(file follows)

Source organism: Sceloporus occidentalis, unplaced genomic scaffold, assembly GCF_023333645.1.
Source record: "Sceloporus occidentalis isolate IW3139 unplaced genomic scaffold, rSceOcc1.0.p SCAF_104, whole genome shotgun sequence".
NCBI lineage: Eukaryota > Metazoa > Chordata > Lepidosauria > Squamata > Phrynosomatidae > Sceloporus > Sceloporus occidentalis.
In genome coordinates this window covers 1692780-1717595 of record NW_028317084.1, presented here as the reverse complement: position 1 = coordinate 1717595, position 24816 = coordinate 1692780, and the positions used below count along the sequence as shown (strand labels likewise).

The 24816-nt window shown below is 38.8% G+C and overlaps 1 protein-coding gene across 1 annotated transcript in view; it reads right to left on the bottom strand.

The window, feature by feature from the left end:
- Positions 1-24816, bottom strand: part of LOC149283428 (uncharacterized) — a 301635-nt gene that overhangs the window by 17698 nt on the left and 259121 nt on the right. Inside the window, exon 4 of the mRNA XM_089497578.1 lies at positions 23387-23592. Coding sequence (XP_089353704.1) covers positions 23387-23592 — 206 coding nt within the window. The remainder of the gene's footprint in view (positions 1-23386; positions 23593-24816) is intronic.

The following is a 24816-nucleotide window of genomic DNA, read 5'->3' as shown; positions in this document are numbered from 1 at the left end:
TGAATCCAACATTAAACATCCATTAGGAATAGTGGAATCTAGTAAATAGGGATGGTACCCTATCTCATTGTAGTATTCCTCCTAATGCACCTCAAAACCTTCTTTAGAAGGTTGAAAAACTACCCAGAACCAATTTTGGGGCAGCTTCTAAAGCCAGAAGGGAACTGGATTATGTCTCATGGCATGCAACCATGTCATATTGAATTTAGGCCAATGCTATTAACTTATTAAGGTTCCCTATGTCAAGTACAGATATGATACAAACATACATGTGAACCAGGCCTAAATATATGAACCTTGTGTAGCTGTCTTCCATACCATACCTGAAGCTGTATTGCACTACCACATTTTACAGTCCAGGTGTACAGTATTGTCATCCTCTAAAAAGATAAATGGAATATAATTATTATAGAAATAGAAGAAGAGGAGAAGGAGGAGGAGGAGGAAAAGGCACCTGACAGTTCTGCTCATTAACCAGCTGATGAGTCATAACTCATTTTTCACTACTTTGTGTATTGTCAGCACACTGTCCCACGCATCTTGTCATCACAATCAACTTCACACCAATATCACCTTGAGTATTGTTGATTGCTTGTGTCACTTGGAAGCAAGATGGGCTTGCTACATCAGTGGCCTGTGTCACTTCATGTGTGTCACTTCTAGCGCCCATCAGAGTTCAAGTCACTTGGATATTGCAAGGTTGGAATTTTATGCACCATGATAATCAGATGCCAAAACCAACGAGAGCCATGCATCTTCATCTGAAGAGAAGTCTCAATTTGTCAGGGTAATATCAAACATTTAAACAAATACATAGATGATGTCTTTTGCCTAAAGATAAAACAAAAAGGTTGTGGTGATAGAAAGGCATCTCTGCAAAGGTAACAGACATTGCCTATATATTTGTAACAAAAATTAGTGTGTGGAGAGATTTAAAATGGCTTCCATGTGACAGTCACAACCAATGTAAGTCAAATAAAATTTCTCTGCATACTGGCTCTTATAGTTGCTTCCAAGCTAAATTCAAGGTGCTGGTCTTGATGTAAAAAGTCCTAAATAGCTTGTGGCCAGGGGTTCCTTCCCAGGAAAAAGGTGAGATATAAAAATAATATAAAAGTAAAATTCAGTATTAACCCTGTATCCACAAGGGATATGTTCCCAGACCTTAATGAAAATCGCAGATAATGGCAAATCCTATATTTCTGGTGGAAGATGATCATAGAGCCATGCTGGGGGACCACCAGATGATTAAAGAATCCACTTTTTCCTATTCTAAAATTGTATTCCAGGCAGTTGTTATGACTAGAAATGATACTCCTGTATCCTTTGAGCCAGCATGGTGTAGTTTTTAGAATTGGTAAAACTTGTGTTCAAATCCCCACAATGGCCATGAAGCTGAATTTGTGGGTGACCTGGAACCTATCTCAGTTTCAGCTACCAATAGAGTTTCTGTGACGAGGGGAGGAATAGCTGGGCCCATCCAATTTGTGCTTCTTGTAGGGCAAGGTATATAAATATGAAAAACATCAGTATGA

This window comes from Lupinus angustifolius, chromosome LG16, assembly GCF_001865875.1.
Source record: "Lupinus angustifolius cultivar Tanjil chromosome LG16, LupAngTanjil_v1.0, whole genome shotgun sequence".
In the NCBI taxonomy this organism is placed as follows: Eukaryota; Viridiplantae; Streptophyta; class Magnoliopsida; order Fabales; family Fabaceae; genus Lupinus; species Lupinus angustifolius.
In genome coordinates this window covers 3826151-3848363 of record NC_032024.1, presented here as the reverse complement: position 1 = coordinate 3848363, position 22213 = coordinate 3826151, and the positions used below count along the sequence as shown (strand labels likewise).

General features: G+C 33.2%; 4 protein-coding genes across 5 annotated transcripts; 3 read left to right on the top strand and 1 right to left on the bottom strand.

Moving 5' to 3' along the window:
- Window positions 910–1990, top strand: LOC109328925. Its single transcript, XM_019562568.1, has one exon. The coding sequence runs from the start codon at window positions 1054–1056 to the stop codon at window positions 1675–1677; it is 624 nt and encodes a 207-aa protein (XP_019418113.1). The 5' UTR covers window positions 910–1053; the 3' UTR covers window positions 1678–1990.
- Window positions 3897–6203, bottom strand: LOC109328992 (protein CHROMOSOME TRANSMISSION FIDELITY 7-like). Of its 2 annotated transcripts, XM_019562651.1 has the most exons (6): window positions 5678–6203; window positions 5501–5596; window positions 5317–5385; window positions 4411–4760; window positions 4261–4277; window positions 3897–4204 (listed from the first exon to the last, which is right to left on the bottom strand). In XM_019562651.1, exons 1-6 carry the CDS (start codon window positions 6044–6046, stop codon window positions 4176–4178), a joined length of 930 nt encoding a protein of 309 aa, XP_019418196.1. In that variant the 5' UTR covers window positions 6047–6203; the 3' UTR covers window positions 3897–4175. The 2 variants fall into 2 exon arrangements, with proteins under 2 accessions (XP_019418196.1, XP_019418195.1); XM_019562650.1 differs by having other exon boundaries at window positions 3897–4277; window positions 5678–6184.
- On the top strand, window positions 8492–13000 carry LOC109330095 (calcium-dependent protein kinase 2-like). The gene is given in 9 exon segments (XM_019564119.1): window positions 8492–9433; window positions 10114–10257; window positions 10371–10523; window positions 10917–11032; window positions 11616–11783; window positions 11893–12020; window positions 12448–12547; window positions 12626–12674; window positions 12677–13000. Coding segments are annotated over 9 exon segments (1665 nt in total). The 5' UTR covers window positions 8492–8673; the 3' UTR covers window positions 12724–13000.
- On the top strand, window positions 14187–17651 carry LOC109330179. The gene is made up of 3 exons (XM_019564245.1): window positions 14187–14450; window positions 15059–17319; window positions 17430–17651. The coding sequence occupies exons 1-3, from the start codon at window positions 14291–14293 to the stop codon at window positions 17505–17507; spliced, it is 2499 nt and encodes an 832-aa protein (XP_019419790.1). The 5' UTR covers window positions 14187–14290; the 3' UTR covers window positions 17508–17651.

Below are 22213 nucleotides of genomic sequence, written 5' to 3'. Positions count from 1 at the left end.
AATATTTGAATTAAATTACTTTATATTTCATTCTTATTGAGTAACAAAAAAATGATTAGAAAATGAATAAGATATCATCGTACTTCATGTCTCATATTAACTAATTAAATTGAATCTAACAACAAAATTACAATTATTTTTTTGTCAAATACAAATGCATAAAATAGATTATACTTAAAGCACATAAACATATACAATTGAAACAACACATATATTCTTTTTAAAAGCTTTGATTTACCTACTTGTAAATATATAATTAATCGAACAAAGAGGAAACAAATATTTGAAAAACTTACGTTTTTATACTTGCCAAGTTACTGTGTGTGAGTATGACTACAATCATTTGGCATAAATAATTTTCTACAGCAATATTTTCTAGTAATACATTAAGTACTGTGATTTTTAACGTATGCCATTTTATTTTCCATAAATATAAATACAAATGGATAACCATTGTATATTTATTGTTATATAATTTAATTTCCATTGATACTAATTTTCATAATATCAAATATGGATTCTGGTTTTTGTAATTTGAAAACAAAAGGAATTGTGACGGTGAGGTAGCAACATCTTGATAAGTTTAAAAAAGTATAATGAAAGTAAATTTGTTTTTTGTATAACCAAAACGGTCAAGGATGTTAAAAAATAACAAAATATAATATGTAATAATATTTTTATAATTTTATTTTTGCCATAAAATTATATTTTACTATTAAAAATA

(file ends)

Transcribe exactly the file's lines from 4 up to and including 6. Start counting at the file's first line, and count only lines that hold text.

In genome coordinates this window covers 1692780-1717595 of record NW_028317084.1, presented here as the reverse complement: position 1 = coordinate 1717595, position 24816 = coordinate 1692780, and the positions used below count along the sequence as shown (strand labels likewise).

The 24816-nt window shown below is 38.8% G+C and overlaps 1 protein-coding gene across 1 annotated transcript in view; it reads right to left on the bottom strand.

The window, feature by feature from the left end: